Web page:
incidentally may have some bearing on the performance of job 
by the concerned workmen. 

 We may further notice that the learned counsel 
appearing on behalf of the respondents has drawn our 
attention to the statements made in the counter affidavit to 
the effect that the President of Petitioner Association runs 
the biggest private mundy in Mettupalayam and adopts the 
same procedure of engaging workers and the job of unloading, 
cleaning, sorting, grading etc. is done by the Respondent 
society. It has further been stated that there are about 60 
such private mundies at Mettupalayam and although every 
mundy adopts the same pattern of engaging workers but except 
in the case of the respondent no industrial dispute had been 
raised in respect of any other mundy.


 Employment and non-employment indisputably is a matter 
which is specified in the Second and the Third Schedules of 
the Industrial Disputes Act. The concept of employment 
involves three ingredients, which are : (i) Employer - one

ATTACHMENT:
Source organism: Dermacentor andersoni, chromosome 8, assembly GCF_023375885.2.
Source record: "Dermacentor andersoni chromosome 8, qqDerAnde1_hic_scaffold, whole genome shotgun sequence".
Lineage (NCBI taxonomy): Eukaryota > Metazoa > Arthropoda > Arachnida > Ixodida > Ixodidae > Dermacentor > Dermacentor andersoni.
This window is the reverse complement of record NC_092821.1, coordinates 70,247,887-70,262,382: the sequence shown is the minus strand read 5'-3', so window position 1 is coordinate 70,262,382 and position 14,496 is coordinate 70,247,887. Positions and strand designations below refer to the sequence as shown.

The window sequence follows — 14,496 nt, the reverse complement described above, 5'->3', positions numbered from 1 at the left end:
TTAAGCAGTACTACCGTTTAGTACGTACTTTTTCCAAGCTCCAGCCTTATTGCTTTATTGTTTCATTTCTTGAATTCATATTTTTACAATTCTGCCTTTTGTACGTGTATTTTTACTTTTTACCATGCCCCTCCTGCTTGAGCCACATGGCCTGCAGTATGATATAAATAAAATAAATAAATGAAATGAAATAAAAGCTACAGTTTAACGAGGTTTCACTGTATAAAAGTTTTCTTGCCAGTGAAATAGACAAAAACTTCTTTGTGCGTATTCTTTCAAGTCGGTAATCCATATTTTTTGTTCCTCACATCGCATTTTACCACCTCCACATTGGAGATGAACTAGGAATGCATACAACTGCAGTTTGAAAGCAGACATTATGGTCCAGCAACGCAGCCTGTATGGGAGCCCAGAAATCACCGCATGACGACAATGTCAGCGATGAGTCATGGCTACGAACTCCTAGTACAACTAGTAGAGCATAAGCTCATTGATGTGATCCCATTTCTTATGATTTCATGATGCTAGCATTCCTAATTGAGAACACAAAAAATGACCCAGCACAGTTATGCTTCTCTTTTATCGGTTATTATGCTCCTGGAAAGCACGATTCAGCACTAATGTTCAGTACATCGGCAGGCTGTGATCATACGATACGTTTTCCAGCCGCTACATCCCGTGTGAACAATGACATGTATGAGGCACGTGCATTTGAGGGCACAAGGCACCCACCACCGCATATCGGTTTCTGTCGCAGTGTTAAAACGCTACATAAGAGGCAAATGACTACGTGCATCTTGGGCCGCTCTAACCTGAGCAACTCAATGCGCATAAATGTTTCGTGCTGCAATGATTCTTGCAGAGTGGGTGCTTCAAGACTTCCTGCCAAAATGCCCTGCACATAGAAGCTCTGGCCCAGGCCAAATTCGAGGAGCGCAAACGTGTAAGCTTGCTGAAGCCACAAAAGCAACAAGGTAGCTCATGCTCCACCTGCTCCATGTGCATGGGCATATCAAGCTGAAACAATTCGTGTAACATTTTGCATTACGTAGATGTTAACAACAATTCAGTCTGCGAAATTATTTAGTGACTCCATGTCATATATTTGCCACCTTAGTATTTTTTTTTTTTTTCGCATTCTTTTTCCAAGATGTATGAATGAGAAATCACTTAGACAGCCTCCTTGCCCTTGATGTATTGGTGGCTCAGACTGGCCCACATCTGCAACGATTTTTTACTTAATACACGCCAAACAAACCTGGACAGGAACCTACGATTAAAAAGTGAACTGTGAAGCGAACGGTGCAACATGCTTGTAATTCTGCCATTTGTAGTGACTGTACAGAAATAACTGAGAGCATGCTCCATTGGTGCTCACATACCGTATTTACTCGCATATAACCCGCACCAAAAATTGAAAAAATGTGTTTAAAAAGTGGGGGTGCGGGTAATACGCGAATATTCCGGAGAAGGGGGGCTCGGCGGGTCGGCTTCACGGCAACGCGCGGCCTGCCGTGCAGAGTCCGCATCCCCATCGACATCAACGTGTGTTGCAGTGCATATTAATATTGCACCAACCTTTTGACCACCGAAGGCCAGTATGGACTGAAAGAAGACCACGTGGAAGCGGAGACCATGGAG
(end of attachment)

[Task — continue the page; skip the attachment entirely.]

who employs, i.e. engages the services of other persons; 
(ii) Employee - one who works for another for hire; and 
(iii) Contract of employment - the contract of service 
between the employer and the employee whereunder the 
employee agrees to serve the employer subject to his control 
and supervision. On the other hand, non-employment being 
negative of the expression "employment" would ordinarily 
mean a dispute when the workmen is out of service. When 
non-employment is referable to an employment which at one 
point of time was existing would be a matter required to be 
dealt with differently than a situation where non-employment 
would mean a contemplated employment. 

 The question of non-employment in the later category 
would arise only when the employer refuses to give work to a 
person who pleads and proves to the satisfaction of the 
management that he was entitled thereto. However, the 
dispute regarding the refusal to employ the persons who were 
promised to be employed is not connected with the employment 
or non-employment within the meaning of Section 2(k) of the 
Act. (See Workers of Sagar Talkies VS. Odean Cinema [1957]